The distribution of Nifty and India VIX is not normal as illustrated by the Normality plot (Figure 1a & 1b] and Jarque Bera test (table 4) where the Jarque Bera Stats are greater than the critical values. This indicates that correlation may not be appropriate for measuring their dependency and its joint distribution is better understood by advanced methods like copula.
Copula as dependence measure:
Using copula to build multivariate distributions is a flexible and powerful technique as it separates choice of dependence from marginal, on which no restrictions are placed. For two random variables we have the relationship:
F(X, Y) = C (G(x), H(y))
The dependence relationship is entirely determined by the copula function 'C', while the scaling and the shape (for example, mean, standard deviation, skewness, and kurtosis) are entirely determined by the marginal distribution G(x) and H(y).
Best fitted copulas are constructed by considering the daily log returns of the volatility index and underlying option index over a sufficient time horizon, say 1 June 2011 to 30 May 2014.The steps involved in the process are as follows:
- Using the daily closing price the log returns for both Nifty and India VIX are calculated
- Fitting student t-distributions for both indices as this best fits the fat tail, which is the marginal distribution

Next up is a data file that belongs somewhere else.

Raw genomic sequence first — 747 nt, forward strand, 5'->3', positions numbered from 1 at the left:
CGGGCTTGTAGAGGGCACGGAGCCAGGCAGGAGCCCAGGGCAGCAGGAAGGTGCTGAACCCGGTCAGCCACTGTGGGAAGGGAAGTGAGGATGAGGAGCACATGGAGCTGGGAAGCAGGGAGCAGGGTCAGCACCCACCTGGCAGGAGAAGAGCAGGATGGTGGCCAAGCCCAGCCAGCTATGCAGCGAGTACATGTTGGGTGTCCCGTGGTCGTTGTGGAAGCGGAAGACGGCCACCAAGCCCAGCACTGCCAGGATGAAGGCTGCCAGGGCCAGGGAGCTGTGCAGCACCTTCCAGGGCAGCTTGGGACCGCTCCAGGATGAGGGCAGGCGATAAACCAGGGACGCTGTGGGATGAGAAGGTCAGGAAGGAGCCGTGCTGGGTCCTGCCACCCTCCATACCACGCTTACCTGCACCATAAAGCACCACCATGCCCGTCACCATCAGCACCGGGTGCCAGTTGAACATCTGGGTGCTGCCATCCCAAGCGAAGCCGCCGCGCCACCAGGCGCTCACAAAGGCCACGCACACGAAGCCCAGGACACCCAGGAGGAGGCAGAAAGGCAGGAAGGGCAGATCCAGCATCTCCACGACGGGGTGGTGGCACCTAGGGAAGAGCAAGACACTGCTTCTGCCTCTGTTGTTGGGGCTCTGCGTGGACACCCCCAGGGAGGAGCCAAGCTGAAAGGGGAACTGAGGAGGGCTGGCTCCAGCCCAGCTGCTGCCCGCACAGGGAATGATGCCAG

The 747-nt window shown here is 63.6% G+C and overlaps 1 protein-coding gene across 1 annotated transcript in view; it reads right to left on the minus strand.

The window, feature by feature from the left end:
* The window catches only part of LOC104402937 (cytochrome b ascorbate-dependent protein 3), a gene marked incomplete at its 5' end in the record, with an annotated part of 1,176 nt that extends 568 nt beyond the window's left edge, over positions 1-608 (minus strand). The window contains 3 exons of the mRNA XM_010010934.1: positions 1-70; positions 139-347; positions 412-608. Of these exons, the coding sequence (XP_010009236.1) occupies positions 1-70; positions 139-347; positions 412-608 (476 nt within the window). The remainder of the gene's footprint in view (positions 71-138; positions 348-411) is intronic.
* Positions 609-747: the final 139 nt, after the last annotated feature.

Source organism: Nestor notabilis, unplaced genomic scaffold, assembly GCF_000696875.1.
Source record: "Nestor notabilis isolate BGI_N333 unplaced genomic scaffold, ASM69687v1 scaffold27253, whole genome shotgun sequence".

- Fitting elliptical and Archimedean family of Copula for the joint movement returns of Nifty and India VIX
- Selecting the best copula fit using maximum likelihood estimation, Akaike and Bayesian information criteria
- Similarly extending the same exercise for S&P 500 (SPX) and VIX to do a comparison of the Indian market with the United States.
Interpretation of the fitted copula
Using the Nifty and India VIX, a Student-t copula appears to be the best one capturing the co-movement behaviour. Table 5 shows that the Indian market has a low copula correlation and degree of freedom compared to the US market.
One of the key properties of the volatility indices is strong negative correlation. In an ideal world, positive tail dependency should not be possible as it implies the probability of having a high (low) extreme value in one index given that a high (low) extreme value occurred in other index.
For the Indian market the plot is fanned out in the tails and a good amount of data lies in the first and third quadrant confirming positive tail dependency. This is not the case with the US where the scatter plot is less fanned at both ends and no extreme returns in the first and third quadrant. So the instances of observing an extreme positive or negative return concurrently in SPX and VIX is rare. Thus, derivatives on CBOE VIX represent a good asset for tail hedge against exposure to the US market.
The positive tail dependencies observed in the Indian market signify instances where a sharp drop (rise) in Nifty and India VIX may be observed concurrently which breaks down the diversification benefit during some tail events. This might be attributed to the method in which options are priced and the lack of depth in the market, as India VIX depicts the volatility build in the option prices. Once the positive tail dependency between India VIX and Nifty tends to zero, a derivative on India VIX may indeed represent a better asset class to protect against tail risk.
Chinnaraja Chendur Pandian currently works for Nomura, Global Risk